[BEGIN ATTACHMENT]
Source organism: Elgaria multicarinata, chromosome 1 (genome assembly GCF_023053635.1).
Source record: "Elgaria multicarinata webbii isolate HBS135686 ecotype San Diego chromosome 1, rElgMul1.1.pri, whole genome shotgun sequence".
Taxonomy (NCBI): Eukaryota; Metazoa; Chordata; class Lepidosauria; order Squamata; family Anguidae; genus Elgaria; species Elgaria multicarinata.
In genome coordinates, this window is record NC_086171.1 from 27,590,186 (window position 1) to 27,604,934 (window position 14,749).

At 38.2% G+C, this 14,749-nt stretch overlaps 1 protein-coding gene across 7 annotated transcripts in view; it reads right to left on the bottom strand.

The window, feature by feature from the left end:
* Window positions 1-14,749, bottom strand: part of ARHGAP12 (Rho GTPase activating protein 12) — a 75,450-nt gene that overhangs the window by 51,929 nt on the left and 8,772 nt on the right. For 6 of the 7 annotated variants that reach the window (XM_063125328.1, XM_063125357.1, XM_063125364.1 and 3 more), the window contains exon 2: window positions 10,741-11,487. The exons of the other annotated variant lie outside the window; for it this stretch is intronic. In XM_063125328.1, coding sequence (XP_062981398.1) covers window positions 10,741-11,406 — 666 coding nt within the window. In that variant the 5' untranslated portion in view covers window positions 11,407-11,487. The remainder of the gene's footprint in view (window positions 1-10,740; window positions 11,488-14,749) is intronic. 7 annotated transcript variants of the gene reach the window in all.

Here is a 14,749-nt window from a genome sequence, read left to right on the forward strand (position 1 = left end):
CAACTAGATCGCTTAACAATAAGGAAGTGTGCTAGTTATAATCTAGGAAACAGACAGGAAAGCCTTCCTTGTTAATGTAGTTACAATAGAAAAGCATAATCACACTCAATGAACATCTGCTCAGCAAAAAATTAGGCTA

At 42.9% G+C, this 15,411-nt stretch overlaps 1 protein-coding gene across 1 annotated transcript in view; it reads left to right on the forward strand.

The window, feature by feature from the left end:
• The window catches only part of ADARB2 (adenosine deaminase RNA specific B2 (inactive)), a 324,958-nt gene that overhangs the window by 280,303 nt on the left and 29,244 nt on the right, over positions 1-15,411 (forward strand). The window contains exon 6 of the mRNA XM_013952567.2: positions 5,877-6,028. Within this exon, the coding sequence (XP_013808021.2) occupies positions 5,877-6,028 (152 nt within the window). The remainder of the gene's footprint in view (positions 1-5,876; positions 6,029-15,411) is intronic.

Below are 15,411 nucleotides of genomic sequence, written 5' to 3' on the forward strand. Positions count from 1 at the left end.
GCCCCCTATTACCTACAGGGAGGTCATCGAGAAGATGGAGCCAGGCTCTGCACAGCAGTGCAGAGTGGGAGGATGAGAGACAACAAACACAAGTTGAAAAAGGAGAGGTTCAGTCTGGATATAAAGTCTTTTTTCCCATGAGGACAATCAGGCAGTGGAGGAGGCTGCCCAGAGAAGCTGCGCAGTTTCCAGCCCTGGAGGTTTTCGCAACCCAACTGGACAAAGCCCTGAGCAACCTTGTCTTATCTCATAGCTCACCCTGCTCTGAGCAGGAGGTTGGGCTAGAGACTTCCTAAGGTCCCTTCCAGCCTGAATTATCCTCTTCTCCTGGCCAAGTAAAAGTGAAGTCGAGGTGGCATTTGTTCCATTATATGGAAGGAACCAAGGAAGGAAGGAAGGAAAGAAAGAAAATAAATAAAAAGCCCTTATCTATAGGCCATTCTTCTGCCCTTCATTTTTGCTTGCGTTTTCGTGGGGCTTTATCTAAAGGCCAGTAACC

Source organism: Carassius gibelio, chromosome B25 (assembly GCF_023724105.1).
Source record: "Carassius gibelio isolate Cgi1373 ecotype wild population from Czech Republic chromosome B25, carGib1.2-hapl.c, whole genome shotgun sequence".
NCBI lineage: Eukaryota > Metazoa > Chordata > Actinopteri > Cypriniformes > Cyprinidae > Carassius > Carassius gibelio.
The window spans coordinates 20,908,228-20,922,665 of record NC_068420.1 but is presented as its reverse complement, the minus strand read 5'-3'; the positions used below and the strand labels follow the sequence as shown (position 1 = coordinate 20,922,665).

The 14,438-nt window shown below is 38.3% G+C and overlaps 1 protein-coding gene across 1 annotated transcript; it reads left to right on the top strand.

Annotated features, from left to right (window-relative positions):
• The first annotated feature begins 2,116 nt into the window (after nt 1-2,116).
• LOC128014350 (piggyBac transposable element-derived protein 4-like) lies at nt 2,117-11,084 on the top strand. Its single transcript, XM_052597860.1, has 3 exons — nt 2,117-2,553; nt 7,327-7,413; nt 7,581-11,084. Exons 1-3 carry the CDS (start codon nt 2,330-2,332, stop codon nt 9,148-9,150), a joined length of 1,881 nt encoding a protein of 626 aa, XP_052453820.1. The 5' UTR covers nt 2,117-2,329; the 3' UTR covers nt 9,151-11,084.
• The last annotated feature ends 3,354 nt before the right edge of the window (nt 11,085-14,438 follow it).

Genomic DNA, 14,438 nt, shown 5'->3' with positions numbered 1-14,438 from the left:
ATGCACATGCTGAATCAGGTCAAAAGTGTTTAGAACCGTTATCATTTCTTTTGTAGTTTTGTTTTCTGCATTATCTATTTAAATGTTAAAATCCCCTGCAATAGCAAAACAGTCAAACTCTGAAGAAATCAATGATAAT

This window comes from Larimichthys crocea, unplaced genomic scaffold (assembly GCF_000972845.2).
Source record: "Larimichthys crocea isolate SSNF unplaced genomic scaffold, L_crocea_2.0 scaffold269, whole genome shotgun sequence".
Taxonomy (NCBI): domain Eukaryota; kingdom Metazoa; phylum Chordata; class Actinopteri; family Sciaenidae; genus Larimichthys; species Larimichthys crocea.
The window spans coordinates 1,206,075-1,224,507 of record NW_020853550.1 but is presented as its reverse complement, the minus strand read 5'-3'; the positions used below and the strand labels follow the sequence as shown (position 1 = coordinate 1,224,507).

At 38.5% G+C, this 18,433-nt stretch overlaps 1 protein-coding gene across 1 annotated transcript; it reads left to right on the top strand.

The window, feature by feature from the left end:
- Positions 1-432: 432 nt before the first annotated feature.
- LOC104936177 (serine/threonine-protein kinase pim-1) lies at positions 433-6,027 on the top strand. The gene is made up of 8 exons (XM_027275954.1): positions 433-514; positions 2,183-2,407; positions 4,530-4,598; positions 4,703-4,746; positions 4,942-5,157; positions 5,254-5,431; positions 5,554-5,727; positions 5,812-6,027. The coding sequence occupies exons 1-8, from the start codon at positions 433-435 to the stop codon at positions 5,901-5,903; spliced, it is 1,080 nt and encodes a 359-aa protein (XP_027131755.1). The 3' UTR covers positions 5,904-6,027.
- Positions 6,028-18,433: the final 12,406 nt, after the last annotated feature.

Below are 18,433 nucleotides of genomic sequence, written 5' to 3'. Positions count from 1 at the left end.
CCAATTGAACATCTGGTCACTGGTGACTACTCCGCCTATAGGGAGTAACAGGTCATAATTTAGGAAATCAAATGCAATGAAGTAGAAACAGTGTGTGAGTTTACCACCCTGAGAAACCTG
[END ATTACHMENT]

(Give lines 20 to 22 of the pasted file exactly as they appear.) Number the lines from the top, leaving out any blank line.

Annotated features, from left to right (window-relative positions):
• The first annotated feature begins 2,116 nt into the window (after nt 1-2,116).
• LOC128014350 (piggyBac transposable element-derived protein 4-like) lies at nt 2,117-11,084 on the top strand. Its single transcript, XM_052597860.1, has 3 exons — nt 2,117-2,553; nt 7,327-7,413; nt 7,581-11,084. Exons 1-3 carry the CDS (start codon nt 2,330-2,332, stop codon nt 9,148-9,150), a joined length of 1,881 nt encoding a protein of 626 aa, XP_052453820.1. The 5' UTR covers nt 2,117-2,329; the 3' UTR covers nt 9,151-11,084.